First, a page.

A reverend who introduced Republican gubernatorial candidate Charlie Crist during a breakfast with other pastors Monday said the Lord came to him in a dream two years ago and told him Crist would be the state's next governor.At a meeting with other pastors, Dozier introduced Crist this way:
The Lord Jesus spoke to me and he said 'There's something I want you to know,'" said Dozier, pastor of the Worldwide Christian Center in Pompano Beach. "'Charlie Crist will be the next governor of the state of Florida.'"
"I introduce to you, as the Lord Jesus has said, the next governor of the state of Florida, Charlie Crist," Dozier said.WOW! Why should we even bother holding an election down there? How did Crist respond?
Crist's first words were, "Well, as they say, the praise doesn't get any higher."
"It's the most amazing thing anyone's every told me," Crist said. "It's beyond overwhelming, but the reverend has a very strong faith in his heart and he's a good man. I'm very grateful for his help and his support and his belief."
And what of his opponent:
Chief Financial Officer Tom Gallagher, who is opposing Crist in the primary, wouldn't comment on the remarks after the event.And why should he? What could he possibly say to a statement like that? Of course, Gallagher and two other candidates were there. They were all running for the same office and it appears that at least Gallagher shares Crist's moral values and Christian beliefs.
This brings up a more important issue. More and more, people are talking like this, invoking God as a source for all sorts of things. Recently, Pat Robertson said that God "told him" that tsunamis will hit the northwest coast of the United States sometime this year.
God told him that in January but Robertson didn't tell anyone until a few weeks ago. When did God get so "fuzzy in the details"? God told Jonah "Forty days and Nineveh is destroyed."
Sometimes, it is not so blatant. When Johnny Hunt nominated Ronnie Floyd for the presidency of the Southern Baptist Convention, he opened with this statement: “With strong conviction in my heart under God’s Holy Spirit-led leadership, I will nominate Dr. Ronnie W. Floyd…”
Now, this is obviously Hunt's personal conviction but, as another has said, the wording here is subtly implying that to disagree with this nomination is to disagree with the Holy Spirit. What if another pastor, also a believer indwelt by the same Spirit, is "led by the Spirit" to nominate another? Does the Holy Spirit give contradictory "suggestions"?
Later, Hunt said Floyd "called me last Wednesday and informed me that he will humbly accept this nomination due to God speaking to him dramatically through Acts 16:6-10. He never sought it one moment, but was drafted supernaturally to let me nominate him to be our next president."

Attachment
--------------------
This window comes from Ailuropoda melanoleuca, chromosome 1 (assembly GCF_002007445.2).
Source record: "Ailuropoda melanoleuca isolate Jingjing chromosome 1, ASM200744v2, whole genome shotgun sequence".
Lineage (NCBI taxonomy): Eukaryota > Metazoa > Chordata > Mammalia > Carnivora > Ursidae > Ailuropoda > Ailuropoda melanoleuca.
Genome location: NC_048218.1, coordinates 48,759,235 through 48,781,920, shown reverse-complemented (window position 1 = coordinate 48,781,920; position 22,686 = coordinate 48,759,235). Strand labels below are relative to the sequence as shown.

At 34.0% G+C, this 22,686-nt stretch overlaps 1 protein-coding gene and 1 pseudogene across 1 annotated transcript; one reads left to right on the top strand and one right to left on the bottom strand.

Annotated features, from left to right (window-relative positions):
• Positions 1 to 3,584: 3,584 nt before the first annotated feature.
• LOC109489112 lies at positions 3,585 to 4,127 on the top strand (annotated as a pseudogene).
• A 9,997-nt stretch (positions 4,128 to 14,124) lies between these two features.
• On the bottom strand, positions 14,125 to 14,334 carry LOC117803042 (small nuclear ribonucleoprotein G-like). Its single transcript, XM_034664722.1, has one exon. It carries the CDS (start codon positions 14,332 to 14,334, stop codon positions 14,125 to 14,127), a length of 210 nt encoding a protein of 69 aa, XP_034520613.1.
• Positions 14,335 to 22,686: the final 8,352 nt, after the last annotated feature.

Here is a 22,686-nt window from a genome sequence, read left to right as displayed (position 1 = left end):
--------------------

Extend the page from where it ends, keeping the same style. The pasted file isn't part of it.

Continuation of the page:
In the same way, what if another pastor, also a believer indwelt by the same Spirit, is "spoke to dramatically" by this passage to run himself or to nominate another?
The author of this passage had one thing in mind - to tell the readers of the events of Paul's life. That is all that can be inferred from this passage. Interpretation is easy. This passage deals with Paul's unsuccessful attempts to enter Bithynia. Instead, we read that Paul had a vision of man from Macedonia saying "Come over to Macedonia and help us." In verse ten, we see that "After Paul had seen the vision, we got ready at once to leave for Macedonia, concluding that God had called us to preach the gospel to them."
I'm sure that's how Floyd would interpret this passage. However, application is more difficult. Some passages are easy to apply - "steal no longer." This passage is different. It is "descriptive," not "prescriptive." I'm do not think that this passage speaks to the nomination to SBC presidency.
We all get "feelings" but there is just NO WAY to know if that "peace" comes from the Lord or from your own personal desires or maybe from eating a Hershey bar with all those released endorphins running rampant through your system.
Here are three good books that will help you escape the pagan ideas of "iscovering" God's will:
- Bruce Waltke - "Finding the Will of God: A Pagan Notion?"
- Garry Friesen - "Decision Making and the Will of God : A Biblical Alternative to the Traditional View"
- Haddon Robinson - "Decision Making By the Book: How to Choose Wisely in an Age of Options"
However, the issue that needs to be addressed is the assumption that we can speak for God about anything based on a subjective feeling of "peace" that we can't adequately define. If it is the "peace that passes all understanding," who are we to say we understand it?
We do it all the time, myself included.
I, for one, will attempt to better edit my "theological language."